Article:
- a short metal rod, as a linchpin, driven through holes in adjacent parts, as a hub and an axle, to keep the parts together.
- a short cylindrical rod or tube, as a wrist pin or crankpin, joining two parts so as to permit them to move in one plane relative to each other.
- a short axle, as one on which a pulley rotates in a block.
- an axle for a sheave of a block.
- belaying pin.
- to bookmark (a photo or link) on Pinterest, a website and mobile application: He pinned a jacket from Macy's on his fashion board.
- to fix (a social media post) to the top of a feed: She pinned a tweet about her forthcoming book to the top of her Twitter feed.
- to bind or hold to a course of action, a promise, etc.
- to force (someone) to deal with a situation or to come to a decision: We tried to pin him down for a definite answer, but he was too evasive for us.
Idioms about pin
- (of a young woman) to receive a male student's fraternity pin as a symbol of his affection and fidelity, usually symbolizing that the couple is going steady or plans to become engaged.
- (of a young couple) to become formally pledged to one another, though not yet engaged, by the bestowing of such a pin or the exchange of pins.
Origin of pin
OTHER WORDS FROM pinre·pin, verb (used with object), re·pinned, re·pin·ning.
Other definitions for pin (2 of 2)
Origin of PIN
How to use pin in a sentence
Lastly, I put the door back in place and drove the pins through the hinges.Build your own door and ascend to a higher level of DIY|Courtney Starr|November 20, 2020|Popular-Science
However, one issue Greenberg said he sees with this model is that it’s hard to pin-point exactly how many people are watching, how long they watched and who those people are.‘Not reinventing the content wheel’: Why Meredith is admitting its videos into doctors’ offices|Kayleigh Barber|November 10, 2020|Digiday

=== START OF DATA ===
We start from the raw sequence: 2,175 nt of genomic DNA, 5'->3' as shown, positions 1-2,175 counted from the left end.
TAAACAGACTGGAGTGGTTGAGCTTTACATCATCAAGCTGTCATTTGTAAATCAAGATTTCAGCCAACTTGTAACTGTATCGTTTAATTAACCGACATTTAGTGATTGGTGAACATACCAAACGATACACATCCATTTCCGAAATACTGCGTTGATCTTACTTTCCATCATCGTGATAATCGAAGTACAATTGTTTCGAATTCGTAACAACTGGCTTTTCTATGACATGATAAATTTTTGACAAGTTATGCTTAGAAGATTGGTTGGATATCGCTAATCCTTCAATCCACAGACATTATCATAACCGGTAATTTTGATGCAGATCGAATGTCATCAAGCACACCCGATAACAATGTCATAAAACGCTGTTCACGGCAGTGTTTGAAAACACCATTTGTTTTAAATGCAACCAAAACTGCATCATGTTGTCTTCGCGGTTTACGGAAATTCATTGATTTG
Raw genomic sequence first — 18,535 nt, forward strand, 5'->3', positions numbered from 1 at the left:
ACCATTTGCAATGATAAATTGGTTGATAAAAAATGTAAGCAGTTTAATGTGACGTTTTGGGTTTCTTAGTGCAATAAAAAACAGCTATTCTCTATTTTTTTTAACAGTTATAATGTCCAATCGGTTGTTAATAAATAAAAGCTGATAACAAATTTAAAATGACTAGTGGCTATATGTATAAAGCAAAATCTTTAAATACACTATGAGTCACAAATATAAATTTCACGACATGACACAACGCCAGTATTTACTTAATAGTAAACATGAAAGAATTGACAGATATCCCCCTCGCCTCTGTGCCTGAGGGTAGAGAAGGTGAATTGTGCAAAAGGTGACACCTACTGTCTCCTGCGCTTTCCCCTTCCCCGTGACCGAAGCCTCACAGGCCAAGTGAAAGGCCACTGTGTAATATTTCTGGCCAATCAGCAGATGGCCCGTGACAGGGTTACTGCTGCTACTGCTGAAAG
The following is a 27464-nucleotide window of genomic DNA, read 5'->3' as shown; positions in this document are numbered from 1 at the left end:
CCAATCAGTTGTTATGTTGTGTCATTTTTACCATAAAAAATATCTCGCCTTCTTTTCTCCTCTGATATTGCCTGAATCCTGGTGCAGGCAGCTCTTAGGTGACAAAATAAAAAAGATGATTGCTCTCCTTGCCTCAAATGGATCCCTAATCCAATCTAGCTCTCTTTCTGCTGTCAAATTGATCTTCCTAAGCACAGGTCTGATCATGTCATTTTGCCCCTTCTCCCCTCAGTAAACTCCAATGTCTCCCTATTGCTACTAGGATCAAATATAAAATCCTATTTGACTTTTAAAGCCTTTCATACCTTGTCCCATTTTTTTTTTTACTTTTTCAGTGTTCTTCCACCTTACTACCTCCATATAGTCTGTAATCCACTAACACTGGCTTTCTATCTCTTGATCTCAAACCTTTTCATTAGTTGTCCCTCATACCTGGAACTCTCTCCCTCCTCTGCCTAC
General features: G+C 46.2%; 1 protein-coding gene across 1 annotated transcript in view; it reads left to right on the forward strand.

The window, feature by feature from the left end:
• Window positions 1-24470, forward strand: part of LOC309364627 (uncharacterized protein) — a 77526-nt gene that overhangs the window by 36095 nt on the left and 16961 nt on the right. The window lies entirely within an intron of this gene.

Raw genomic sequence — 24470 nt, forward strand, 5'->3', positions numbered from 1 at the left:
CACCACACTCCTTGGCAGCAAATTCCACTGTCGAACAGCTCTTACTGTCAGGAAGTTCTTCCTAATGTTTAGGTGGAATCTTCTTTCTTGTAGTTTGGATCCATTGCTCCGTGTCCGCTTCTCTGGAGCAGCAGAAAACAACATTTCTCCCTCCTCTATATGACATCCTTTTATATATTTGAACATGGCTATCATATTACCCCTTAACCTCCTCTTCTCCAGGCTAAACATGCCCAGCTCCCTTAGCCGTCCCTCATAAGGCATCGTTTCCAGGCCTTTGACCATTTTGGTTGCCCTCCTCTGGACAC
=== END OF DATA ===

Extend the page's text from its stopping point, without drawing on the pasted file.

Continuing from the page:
Install the newly waxed chain on a clean drivetrain, using the dedicated connecting pin or quick link that comes with the chain—the one you swished in the wax.
I keep a clothes pin in my purse and clip my grocery list to the cart.Hints From Heloise: Keeping reusable grocery bags free of germs|Heloise Heloise|November 6, 2020|Washington Post
The diabolical ironclad beetle is notorious among entomologists for being so fantastically durable that it bends the steel pins usually used to mount insects for display, says entomologist Michael Caterino of Clemson University in South Carolina.The diabolical ironclad beetle can survive getting run over by a car. Here’s how|Maria Temming|October 21, 2020|Science News
Presumably, had the deputies who pinned Saylor wore body cameras, video evidence would have helped determine what happened to him.
The deputies pinned Saylor to the ground, and he died of asphyxiation.
He was pinned to the cement for his refusal to go along with an arrest for selling loose cigarettes.The Wildly Peaceful, Human, Almost Boring, Ultimately Great New York City Protests for Eric Garner|Mike Barnicle|December 8, 2014|DAILY BEAST
Cooper had little Alexis pose for a picture on the exact spot there Garner was pinned.‘I Can’t Breathe!’ ‘I Can’t Breathe!’ A Moral Indictment of Cop Culture|Michael Daly|December 4, 2014|DAILY BEAST
It was astonishing yesterday that he pinned the blame for the attacks on Mahmoud Abbas, the Fatah leader.After the Israel Synagogue Massacre: A New Intifada?|Michael Tomasky|November 19, 2014|DAILY BEAST
He was flung down heavily, and pinned prone in a corner by one of those bullies who knelt on his spine.St. Martin's Summer|Rafael Sabatini
Besides those who have pinned their faith to the thicknesses, there are those who take up with the "air mass" theory.Antonio Stradivari|Horace William Petherick
To the lapel of his coat they had pinned a paper on which was written, "The fate that awaits all Kansas Jayhawkers."The Courier of the Ozarks|Byron A. Dunn
Collars or sleeves, pinned over or tightly strained to meet, will entirely mar the effect of the prettiest dress.The Ladies' Book of Etiquette, and Manual of Politeness|Florence Hartley
The string of pearls was coiled up in the midst of the roll of soiled muslin and the badge was pinned to one of the folds.The Red Year|Louis Tracy
British Dictionary definitions for pin (1 of 3)
- a short stiff straight piece of wire pointed at one end and either rounded or having a flattened head at the other: used mainly for fastening pieces of cloth, paper, etc, esp temporarily
- (in combination)pinhole
- See belaying pin
- the axle of a sheave
- the sliding closure for a shackle
- the cylindrical part of a key that enters a lock
- the cylindrical part of a lock where this part of the key fits
Word Origin for pin
British Dictionary definitions for pin (2 of 3)
British Dictionary definitions for pin (3 of 3)
Medical definitions for pin
Other Idioms and Phrases with pin
In addition to the idioms beginning with pin
- pin back one's ears
- pin down
- pin money
- pin on
- pin one's heart on
- pin one's hopes on
- pin someone's ears back
- hear a pin drop
- on pins and needles